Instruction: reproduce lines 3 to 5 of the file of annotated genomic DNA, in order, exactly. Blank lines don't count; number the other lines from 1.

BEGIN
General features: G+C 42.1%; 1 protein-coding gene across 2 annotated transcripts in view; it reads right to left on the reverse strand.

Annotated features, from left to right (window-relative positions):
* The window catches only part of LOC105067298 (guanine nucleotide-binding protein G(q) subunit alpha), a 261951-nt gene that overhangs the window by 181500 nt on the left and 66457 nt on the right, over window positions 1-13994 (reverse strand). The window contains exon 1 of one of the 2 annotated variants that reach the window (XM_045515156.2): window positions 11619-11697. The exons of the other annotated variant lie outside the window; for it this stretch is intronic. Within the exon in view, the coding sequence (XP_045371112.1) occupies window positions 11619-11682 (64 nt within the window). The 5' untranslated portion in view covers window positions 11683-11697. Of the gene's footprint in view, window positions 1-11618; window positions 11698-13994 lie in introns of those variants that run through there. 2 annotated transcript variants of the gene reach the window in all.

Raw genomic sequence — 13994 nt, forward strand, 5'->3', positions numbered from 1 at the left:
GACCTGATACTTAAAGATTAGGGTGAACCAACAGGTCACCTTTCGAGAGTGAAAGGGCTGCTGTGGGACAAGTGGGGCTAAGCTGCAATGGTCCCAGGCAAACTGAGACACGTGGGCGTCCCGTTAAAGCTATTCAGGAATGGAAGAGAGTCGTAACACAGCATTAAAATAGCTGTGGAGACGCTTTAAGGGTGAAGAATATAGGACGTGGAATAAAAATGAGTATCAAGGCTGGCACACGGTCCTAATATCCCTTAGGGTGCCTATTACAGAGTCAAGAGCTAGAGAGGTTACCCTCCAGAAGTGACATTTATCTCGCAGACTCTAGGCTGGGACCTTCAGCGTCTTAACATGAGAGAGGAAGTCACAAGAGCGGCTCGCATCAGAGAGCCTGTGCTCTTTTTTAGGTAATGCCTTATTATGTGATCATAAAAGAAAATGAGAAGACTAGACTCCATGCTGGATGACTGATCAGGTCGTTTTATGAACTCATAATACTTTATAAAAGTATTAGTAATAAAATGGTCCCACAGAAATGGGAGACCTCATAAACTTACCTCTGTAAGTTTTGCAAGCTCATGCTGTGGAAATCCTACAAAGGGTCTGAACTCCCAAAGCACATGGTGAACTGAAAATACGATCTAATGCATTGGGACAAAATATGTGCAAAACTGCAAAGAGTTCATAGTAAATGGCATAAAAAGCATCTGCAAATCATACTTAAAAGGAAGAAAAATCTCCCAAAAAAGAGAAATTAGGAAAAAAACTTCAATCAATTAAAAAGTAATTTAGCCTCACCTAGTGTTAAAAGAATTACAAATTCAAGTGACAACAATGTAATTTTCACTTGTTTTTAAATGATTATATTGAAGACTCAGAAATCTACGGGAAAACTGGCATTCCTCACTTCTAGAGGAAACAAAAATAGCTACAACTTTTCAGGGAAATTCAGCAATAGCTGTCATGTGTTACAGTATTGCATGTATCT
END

* The window catches only part of LOC105067298 (guanine nucleotide-binding protein G(q) subunit alpha), a 261951-nt gene that overhangs the window by 181500 nt on the left and 66457 nt on the right, over window positions 1-13994 (reverse strand). The window contains exon 1 of one of the 2 annotated variants that reach the window (XM_045515156.2): window positions 11619-11697. The exons of the other annotated variant lie outside the window; for it this stretch is intronic. Within the exon in view, the coding sequence (XP_045371112.1) occupies window positions 11619-11682 (64 nt within the window). The 5' untranslated portion in view covers window positions 11683-11697. Of the gene's footprint in view, window positions 1-11618; window positions 11698-13994 lie in introns of those variants that run through there. 2 annotated transcript variants of the gene reach the window in all.

Raw genomic sequence — 13994 nt, forward strand, 5'->3', positions numbered from 1 at the left:
GACCTGATACTTAAAGATTAGGGTGAACCAACAGGTCACCTTTCGAGAGTGAAAGGGCTGCTGTGGGACAAGTGGGGCTAAGCTGCAATGGTCCCAGGCAAACTGAGACACGTGGGCGTCCCGTTAAAGCTATTCAGGAATGGAAGAGAGTCGTAACACAGCATTAAAATAGCTGTGGAGACGCTTTAAGGGTGAAGAATATAGGACGTGGAATAAAAATGAGTATCAAGGCTGGCACACGGTCCTAATATCCCTTAGGGTGCCTATTACAGAGTCAAGAGCTAGAGAGGTTACCCTCCAGAAGTGACATTTATCTCGCAGACTCTAGGCTGGGACCTTCAGCGTCTTAACATGAGAGAGGAAGTCACAAGAGCGGCTCGCATCAGAGAGCCTGTGCTCTTTTTTAGGTAATGCCTTATTATGTGATCATAAAAGAAAATGAGAAGACTAGACTCCATGCTGGATGACTGATCAGGTCGTTTTATGAACTCATAATACTTTATAAAAGTATTAGTAATAAAATGGTCCCACAGAAATGGGAGACCTCATAAACTTACCTCTGTAAGTTTTGCAAGCTCATGCTGTGGAAATCCTACAAAGGGTCTGAACTCCCAAAGCACATGGTGAACTGAAAATACGATCTAATGCATTGGGACAAAATATGTGCAAAACTGCAAAGAGTTCATAGTAAATGGCATAAAAAGCATCTGCAAATCATACTTAAAAGGAAGAAAAATCTCCCAAAAAAGAGAAATTAGGAAAAAAACTTCAATCAATTAAAAAGTAATTTAGCCTCACCTAGTGTTAAAAGAATTACAAATTCAAGTGACAACAATGTAATTTTCACTTGTTTTTAAATGATTATATTGAAGACTCAGAAATCTACGGGAAAACTGGCATTCCTCACTTCTAGAGGAAACAAAAATAGCTACAACTTTTCAGGGAAATTCAGCAATAGCTGTCATGTGTTACAGTATTGCATGTATCT